The FINANCIAL — We are living in a world that is very different from the one we grew up in. The world today seems buffeted by crises on all sides. Some are immediate, like the unprecedented global crisis caused by the COVID-19 pandemic that is taking human lives and livelihoods. Others are longer term, but more critical for us and our children’s well-being according to World Bank.
Climate change is a global crisis that threatens our planet, our societies and our economies, and it also requires much-needed effective measures. And Ukraine is quite vulnerable to the impacts of climate change. It is the air quality, but also the broader effects of droughts, high temperatures, heat waves and floods. These sorts of extreme climate events are now more likely and severe in Ukraine than ever before.
At the World Bank, we really believe that climate change presents enormous challenges, but also opportunities for development that countries and societies need to grasp. We strongly believe that climate and development have to be tackled in an integrated way. This particular initiative, the Partnership for Market Readiness, supports countries with the design and deployment of climate change mitigation policies and carbon pricing instruments to scale up Greenhouse Gas (GHG) mitigation. It brings together more than 30 countries, including Ukraine, international organizations and experts to enhance collaboration and innovation.
As World Bank notes, in Ukraine, putting a price on carbon offers a really cost-effective solution to GHG emissions reduction targets and allows to shift towards a greener economy. Carbon pricing incentivizes the adoption of low carbon technologies. Putting a price on pollution incentivizes businesses to exploit all available opportunities to reduce emissions from their operations in the most cost-effective way.
With the presence and expansion of the European Green Deal, and the impending carbon border adjustment tax, this becomes a critical factor for Ukraine’s development, exports and growth. On these initiatives, World Bank teams started working with the authorities as far back as 2016, before the European Green Deal was even considered perhaps. These teams have been supporting the development and implementation of a robust system for monitoring, reporting and verification (MRV) of the GHG emissions in energy and industry.
A strong MRV system is a necessary building block for any effective climate mitigation policy instrument, including potentially an emissions trading system. With this initiative we provided technical assistance and development of the MRV laws and regulations; piloted some MRV projects in Ukraine; and supported training and capacity building in the public and private sectors.
But this can’t have been done by the teams alone. I really want to recognize very important steps that have been taken at high levels, by the Government of Ukraine and the parliament, the Verkhovna Rada, in the climate change policy arena of the last few years. For example, in December 2019, the MRV law was adopted by the Ukrainian Parliament and signed by the President, together with the related regulations that the Cabinet of Ministers passed in September 2020; together this has laid the ground for the MRV system launched by the Ministry of Ecology and Natural Resources.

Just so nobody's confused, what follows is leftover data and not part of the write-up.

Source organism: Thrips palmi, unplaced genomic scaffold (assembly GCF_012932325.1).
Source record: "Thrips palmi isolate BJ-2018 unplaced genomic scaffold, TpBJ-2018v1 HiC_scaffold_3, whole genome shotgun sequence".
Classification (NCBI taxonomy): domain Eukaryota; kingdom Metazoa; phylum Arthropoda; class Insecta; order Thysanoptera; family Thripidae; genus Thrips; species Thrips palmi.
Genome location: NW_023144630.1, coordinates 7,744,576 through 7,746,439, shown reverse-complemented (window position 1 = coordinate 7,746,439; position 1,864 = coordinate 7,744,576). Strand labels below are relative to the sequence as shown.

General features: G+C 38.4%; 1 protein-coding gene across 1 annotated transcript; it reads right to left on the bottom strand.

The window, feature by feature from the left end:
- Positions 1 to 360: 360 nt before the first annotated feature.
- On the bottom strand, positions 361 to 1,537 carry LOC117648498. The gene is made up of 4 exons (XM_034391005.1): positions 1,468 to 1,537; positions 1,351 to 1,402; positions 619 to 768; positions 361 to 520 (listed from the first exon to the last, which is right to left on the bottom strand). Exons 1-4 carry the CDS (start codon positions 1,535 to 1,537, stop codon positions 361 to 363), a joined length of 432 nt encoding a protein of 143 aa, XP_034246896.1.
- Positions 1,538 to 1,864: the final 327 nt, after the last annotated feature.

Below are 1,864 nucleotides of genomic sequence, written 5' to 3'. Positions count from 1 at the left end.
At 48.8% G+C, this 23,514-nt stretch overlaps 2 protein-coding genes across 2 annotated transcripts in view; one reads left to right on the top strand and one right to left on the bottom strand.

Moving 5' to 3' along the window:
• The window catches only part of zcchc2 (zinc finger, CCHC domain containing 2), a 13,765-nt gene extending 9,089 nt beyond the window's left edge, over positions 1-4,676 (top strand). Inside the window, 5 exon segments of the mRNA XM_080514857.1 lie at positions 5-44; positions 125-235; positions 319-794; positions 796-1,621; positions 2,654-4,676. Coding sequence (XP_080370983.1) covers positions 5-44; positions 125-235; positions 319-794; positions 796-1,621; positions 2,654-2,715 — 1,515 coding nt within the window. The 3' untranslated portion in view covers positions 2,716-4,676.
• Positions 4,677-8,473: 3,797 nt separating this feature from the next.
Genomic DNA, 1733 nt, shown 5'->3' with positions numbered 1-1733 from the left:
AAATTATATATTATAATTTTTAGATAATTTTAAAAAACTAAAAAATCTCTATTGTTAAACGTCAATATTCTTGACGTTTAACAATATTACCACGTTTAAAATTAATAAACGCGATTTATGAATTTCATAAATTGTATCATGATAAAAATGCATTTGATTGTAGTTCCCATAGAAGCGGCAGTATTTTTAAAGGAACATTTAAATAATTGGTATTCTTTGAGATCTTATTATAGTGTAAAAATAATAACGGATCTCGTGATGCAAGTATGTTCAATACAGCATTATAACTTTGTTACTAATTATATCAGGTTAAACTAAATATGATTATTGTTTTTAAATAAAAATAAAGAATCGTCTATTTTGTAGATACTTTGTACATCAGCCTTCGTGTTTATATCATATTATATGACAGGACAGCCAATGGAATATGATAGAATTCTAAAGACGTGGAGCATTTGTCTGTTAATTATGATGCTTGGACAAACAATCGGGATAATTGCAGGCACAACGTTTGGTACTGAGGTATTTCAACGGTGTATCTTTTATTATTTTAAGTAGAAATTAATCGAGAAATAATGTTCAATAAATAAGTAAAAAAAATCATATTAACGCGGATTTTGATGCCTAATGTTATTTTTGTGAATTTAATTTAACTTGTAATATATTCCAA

Stepping back, this is really important for the work that we have to do for much of the rest of the year. Countries are working on updating their Nationally Determined Contributions (NDCs) for the Conference of the Parties (COP26) to the UN Framework Convention on Climate Change (UNFCCC) that will take place from 1-12 November 2021, in Glasgow, UK. The NDCs spell out what the countries plan to do to reduce emissions and adapt to climate change.
The World Bank is working across the world to help countries transition to low-carbon and resilient economies. We are absolutely committed to helping our partner countries and our clients to achieve the pledges that they made in Paris in 2015. The World Bank fully supports Ukraine in your climate friendly aspirations and targets, including the development of the MRV system and the emissions trading system, and plans on reducing carbon emissions to ensure clean air that we and our children will breath.
As World Bank notes, we are committed to continuing to provide technical assistance and capacity building to the Ministry of Ecology and Natural Resources and to the broader economy and society of Ukraine. On behalf of the World Bank, let me thank the Government of Ukraine and the Parliament of Ukraine for championing the PMR project. We hope that the fruitful collaboration will continue, in particular with the next stage program, the new program called Partnership for Market Implementation (PMI), that focuses on implementation of carbon pricing.